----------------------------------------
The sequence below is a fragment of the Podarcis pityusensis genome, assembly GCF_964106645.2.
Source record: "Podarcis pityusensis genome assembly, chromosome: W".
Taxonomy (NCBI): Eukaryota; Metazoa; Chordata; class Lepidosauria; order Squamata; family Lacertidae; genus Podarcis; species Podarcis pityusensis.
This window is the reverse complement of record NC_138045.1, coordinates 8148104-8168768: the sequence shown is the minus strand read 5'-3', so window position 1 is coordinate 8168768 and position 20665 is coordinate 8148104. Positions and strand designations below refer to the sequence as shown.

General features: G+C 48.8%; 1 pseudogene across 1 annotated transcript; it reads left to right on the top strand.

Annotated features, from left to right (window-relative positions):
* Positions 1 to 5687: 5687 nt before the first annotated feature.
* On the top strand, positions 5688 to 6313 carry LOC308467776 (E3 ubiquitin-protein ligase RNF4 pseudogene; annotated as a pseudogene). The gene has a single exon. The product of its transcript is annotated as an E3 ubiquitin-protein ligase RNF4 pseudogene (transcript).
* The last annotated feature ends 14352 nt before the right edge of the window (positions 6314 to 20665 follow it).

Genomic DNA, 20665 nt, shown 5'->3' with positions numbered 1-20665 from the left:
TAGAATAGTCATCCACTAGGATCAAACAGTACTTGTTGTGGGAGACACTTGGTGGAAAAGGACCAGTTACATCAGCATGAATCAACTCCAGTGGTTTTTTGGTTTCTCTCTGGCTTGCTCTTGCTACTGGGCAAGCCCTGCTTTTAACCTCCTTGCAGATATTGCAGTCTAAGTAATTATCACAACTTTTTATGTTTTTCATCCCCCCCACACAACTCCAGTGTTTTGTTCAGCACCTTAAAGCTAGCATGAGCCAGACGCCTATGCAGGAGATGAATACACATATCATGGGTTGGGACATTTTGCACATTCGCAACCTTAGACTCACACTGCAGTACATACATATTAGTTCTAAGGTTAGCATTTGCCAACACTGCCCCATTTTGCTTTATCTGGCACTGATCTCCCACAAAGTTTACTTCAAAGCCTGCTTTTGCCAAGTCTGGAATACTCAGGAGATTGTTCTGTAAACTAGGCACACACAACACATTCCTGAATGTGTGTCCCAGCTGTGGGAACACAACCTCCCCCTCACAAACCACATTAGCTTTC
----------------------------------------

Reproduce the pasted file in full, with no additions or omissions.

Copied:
The sequence below is a fragment of the Podarcis pityusensis genome, assembly GCF_964106645.2.
Source record: "Podarcis pityusensis genome assembly, chromosome: W".
Taxonomy (NCBI): Eukaryota; Metazoa; Chordata; class Lepidosauria; order Squamata; family Lacertidae; genus Podarcis; species Podarcis pityusensis.
This window is the reverse complement of record NC_138045.1, coordinates 8148104-8168768: the sequence shown is the minus strand read 5'-3', so window position 1 is coordinate 8168768 and position 20665 is coordinate 8148104. Positions and strand designations below refer to the sequence as shown.

General features: G+C 48.8%; 1 pseudogene across 1 annotated transcript; it reads left to right on the top strand.

Annotated features, from left to right (window-relative positions):
* Positions 1 to 5687: 5687 nt before the first annotated feature.
* On the top strand, positions 5688 to 6313 carry LOC308467776 (E3 ubiquitin-protein ligase RNF4 pseudogene; annotated as a pseudogene). The gene has a single exon. The product of its transcript is annotated as an E3 ubiquitin-protein ligase RNF4 pseudogene (transcript).
* The last annotated feature ends 14352 nt before the right edge of the window (positions 6314 to 20665 follow it).

Genomic DNA, 20665 nt, shown 5'->3' with positions numbered 1-20665 from the left:
TAGAATAGTCATCCACTAGGATCAAACAGTACTTGTTGTGGGAGACACTTGGTGGAAAAGGACCAGTTACATCAGCATGAATCAACTCCAGTGGTTTTTTGGTTTCTCTCTGGCTTGCTCTTGCTACTGGGCAAGCCCTGCTTTTAACCTCCTTGCAGATATTGCAGTCTAAGTAATTATCACAACTTTTTATGTTTTTCATCCCCCCCACACAACTCCAGTGTTTTGTTCAGCACCTTAAAGCTAGCATGAGCCAGACGCCTATGCAGGAGATGAATACACATATCATGGGTTGGGACATTTTGCACATTCGCAACCTTAGACTCACACTGCAGTACATACATATTAGTTCTAAGGTTAGCATTTGCCAACACTGCCCCATTTTGCTTTATCTGGCACTGATCTCCCACAAAGTTTACTTCAAAGCCTGCTTTTGCCAAGTCTGGAATACTCAGGAGATTGTTCTGTAAACTAGGCACACACAACACATTCCTGAATGTGTGTCCCAGCTGTGGGAACACAACCTCCCCCTCACAAACCACATTAGCTTTC